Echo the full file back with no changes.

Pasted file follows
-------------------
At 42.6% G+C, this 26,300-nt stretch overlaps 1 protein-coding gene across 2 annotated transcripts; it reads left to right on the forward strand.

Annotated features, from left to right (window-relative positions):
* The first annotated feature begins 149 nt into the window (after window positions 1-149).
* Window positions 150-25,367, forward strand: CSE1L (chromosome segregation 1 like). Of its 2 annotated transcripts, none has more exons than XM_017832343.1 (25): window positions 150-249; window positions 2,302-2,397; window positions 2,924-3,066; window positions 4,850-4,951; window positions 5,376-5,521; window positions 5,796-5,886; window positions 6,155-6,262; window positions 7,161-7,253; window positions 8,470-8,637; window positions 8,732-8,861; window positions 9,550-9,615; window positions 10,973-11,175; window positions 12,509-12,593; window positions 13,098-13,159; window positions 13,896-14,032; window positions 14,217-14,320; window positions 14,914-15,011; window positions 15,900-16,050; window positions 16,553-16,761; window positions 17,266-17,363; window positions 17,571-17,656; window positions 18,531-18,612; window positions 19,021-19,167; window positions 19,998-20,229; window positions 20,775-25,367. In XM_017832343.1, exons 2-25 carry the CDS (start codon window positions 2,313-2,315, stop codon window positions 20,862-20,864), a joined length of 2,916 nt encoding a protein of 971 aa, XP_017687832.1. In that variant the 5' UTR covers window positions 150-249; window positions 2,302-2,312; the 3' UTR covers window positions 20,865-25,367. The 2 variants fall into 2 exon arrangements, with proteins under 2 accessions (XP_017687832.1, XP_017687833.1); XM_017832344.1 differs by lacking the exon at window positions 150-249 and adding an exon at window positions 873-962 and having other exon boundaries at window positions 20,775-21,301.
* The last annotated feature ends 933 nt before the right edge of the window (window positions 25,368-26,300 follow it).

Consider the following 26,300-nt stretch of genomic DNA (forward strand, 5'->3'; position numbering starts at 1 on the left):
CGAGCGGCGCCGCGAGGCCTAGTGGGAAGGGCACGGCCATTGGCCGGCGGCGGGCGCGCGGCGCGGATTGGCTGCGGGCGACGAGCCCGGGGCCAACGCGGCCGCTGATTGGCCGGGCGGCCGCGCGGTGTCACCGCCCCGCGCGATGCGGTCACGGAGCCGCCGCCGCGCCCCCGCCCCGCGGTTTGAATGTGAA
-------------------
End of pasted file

At 42.6% G+C, this 26,300-nt stretch overlaps 1 protein-coding gene across 2 annotated transcripts; it reads left to right on the forward strand.

Annotated features, from left to right (window-relative positions):
* The first annotated feature begins 149 nt into the window (after window positions 1-149).
* Window positions 150-25,367, forward strand: CSE1L (chromosome segregation 1 like). Of its 2 annotated transcripts, none has more exons than XM_017832343.1 (25): window positions 150-249; window positions 2,302-2,397; window positions 2,924-3,066; window positions 4,850-4,951; window positions 5,376-5,521; window positions 5,796-5,886; window positions 6,155-6,262; window positions 7,161-7,253; window positions 8,470-8,637; window positions 8,732-8,861; window positions 9,550-9,615; window positions 10,973-11,175; window positions 12,509-12,593; window positions 13,098-13,159; window positions 13,896-14,032; window positions 14,217-14,320; window positions 14,914-15,011; window positions 15,900-16,050; window positions 16,553-16,761; window positions 17,266-17,363; window positions 17,571-17,656; window positions 18,531-18,612; window positions 19,021-19,167; window positions 19,998-20,229; window positions 20,775-25,367. In XM_017832343.1, exons 2-25 carry the CDS (start codon window positions 2,313-2,315, stop codon window positions 20,862-20,864), a joined length of 2,916 nt encoding a protein of 971 aa, XP_017687832.1. In that variant the 5' UTR covers window positions 150-249; window positions 2,302-2,312; the 3' UTR covers window positions 20,865-25,367. The 2 variants fall into 2 exon arrangements, with proteins under 2 accessions (XP_017687832.1, XP_017687833.1); XM_017832344.1 differs by lacking the exon at window positions 150-249 and adding an exon at window positions 873-962 and having other exon boundaries at window positions 20,775-21,301.
* The last annotated feature ends 933 nt before the right edge of the window (window positions 25,368-26,300 follow it).

Consider the following 26,300-nt stretch of genomic DNA (forward strand, 5'->3'; position numbering starts at 1 on the left):
CGAGCGGCGCCGCGAGGCCTAGTGGGAAGGGCACGGCCATTGGCCGGCGGCGGGCGCGCGGCGCGGATTGGCTGCGGGCGACGAGCCCGGGGCCAACGCGGCCGCTGATTGGCCGGGCGGCCGCGCGGTGTCACCGCCCCGCGCGATGCGGTCACGGAGCCGCCGCCGCGCCCCCGCCCCGCGGTTTGAATGTGAA